The following quotes are excerpts from a forum which took place during January 1986 on PAN, a musicians' computer bulletin board. Hensley: the opinion of the legal profesionals was that, because the hardware served to limit the number of possible sounds, and because it was not only possible but probable that two individuals could independently program identical sounds...because of all that, patches for synthesizers did not fall into the realm of material for which a copyright could be effectively protected.
R. Hodge: If everyone "has" and is using a particular sound, then what good is it? (Well that wouldn't make it bad, but it would lose its impact.)
SPBSP: What good is a great sound if it is available to the "masses"? Well...what good is a Hammond B-3, a Stratocaster, a Fender Rhodes, or a Stradivarius? Great players and programmers give sounds freely, confident perhaps that it's not the size, it's the motion. Dave at Keyboard: I don't think a sound should be thought of in the same terms as a book, or a musical composition. Really fine work in any field would be greatly diminished by changing a word, removing a note, or resculpturing an appendage. A sound is more subjective, more like a recipe.
Bill Monk: My outlook has been that, while a patch is copyrightable (melodies are, though they are produced with far fewer parameters), it doesn't really matter. Those interested in "stealing" patches are probably unlikely to be able to make their own or to alter the stolen one in any significant way. But I can make plenty more with a little time and effort. It's the continuing ability that counts, not just having a few great patches.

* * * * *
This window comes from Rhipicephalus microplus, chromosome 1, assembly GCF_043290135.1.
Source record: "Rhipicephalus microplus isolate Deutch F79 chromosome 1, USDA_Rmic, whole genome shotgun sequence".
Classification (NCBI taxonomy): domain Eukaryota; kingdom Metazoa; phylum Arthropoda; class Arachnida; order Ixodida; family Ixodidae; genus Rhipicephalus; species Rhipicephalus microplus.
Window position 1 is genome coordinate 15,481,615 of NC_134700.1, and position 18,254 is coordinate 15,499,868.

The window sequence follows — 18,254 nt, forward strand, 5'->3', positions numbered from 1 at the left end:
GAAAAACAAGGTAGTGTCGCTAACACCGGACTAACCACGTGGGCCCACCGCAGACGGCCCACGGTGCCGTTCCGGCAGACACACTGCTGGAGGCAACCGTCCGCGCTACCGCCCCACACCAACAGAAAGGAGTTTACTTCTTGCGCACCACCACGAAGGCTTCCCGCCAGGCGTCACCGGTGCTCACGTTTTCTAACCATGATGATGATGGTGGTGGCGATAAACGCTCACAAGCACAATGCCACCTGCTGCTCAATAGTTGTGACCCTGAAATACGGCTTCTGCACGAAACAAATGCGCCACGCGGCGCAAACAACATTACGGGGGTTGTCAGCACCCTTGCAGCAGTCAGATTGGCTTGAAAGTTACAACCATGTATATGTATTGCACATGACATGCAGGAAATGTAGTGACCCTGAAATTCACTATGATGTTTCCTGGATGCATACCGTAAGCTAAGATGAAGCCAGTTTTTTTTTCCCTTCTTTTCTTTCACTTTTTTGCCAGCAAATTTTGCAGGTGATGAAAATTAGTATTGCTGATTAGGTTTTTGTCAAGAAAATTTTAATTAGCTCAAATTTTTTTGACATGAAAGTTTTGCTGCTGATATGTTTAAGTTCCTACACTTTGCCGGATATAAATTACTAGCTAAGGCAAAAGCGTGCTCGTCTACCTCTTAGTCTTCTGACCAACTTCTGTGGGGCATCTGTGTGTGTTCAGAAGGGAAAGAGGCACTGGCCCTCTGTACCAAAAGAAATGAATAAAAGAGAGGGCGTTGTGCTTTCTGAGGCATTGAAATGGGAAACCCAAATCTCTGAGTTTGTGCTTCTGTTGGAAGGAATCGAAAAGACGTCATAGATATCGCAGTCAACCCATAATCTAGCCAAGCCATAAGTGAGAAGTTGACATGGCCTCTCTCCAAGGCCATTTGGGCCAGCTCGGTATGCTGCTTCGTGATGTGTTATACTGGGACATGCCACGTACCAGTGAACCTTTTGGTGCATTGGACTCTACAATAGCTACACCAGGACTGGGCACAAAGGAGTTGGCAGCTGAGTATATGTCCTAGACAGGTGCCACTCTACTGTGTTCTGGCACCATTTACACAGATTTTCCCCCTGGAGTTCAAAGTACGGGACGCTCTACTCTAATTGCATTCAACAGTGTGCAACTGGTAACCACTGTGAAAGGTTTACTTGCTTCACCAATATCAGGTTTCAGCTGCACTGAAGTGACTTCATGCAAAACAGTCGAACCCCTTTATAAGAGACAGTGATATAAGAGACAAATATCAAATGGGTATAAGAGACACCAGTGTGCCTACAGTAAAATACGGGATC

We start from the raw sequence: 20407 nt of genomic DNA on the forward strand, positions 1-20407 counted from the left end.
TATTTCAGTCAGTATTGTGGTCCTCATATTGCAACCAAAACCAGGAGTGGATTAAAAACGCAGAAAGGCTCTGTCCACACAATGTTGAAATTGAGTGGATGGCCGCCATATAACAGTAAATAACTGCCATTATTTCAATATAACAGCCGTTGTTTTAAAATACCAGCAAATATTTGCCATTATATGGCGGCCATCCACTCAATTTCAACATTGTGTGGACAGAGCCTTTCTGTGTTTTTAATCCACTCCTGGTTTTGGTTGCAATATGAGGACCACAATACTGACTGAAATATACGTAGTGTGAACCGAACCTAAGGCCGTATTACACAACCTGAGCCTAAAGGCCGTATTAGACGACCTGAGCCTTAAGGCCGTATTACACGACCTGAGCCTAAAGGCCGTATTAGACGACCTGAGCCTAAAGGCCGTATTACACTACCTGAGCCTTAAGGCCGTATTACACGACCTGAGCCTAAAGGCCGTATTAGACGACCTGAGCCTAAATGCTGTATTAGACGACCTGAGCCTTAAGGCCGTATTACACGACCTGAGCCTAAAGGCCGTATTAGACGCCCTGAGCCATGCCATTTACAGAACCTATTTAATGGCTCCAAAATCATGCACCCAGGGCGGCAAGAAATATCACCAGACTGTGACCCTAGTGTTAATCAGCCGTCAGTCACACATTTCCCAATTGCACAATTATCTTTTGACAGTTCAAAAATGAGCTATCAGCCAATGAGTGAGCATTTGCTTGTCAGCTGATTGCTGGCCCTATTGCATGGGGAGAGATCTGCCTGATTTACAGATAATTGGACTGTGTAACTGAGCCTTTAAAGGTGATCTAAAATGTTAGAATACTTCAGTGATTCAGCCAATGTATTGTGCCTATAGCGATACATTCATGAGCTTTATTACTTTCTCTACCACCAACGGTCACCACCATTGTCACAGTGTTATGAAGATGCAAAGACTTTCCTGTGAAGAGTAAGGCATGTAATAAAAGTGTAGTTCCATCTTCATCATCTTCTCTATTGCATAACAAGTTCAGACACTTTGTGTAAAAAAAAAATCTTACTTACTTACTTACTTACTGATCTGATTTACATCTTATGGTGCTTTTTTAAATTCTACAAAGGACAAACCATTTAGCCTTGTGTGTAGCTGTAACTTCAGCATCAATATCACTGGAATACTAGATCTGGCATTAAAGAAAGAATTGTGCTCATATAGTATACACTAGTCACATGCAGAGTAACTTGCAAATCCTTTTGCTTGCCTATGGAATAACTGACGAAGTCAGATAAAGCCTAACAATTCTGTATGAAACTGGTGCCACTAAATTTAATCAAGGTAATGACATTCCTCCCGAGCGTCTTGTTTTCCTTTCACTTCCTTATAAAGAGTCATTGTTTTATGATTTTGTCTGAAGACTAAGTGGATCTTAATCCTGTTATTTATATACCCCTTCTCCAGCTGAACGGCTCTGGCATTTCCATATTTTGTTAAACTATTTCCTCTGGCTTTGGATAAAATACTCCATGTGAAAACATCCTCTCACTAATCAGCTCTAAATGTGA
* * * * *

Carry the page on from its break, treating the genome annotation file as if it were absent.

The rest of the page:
M. Fischer: At this point it is not entirely clear that "sounds" are copyrightable, but a strong case can be made for their protection under copyright. The closest reported legal decision was one involving the Chexx hockey game (booing and cheering noises). That case held the sounds to be protectable sound recordings. Southworth: Various DX-7 programmers have told me that they "bury" useless data in their sounds so that they can prove ownership later. Sometimes the data is obvious, like weird keyboard scalings or inaudible operators, and sometimes it's not, like the nonsense characters (I seem to recall someone once thought they were Kanji) in a program name. Of course, any pirate worth his salt would find all these things and change them...Synth programmers are skilled craftspeople just like violin makers, so if they go to the trouble of making new and wonderful sounds that other people can use, they should be compensated for their efforts. Unfortunately, it's not as easy as just selling the damn violin.
I also found the following quote on Sweetwater, a swapping network for the Kurzweill sampler (heavily promoted as a great piano mimic): "We cross-sampled most of the Emulator II's library (nothing is sacred)..." And then there's this quote from Digidesign's promo literature for the Sound Designer (software support for the Emulator): "Sound Designer's `pencil' lets you draw waveforms from scratch or repair sampled sounds. Have a click in a sound sampled from a record? Just draw out the waveform..."
Whose record? Samples are recordings and theoretically are copy-protected as such. But as PAN correspondent Bill Monk says, being able to prove ownership and actually going to court over a voice are two different things.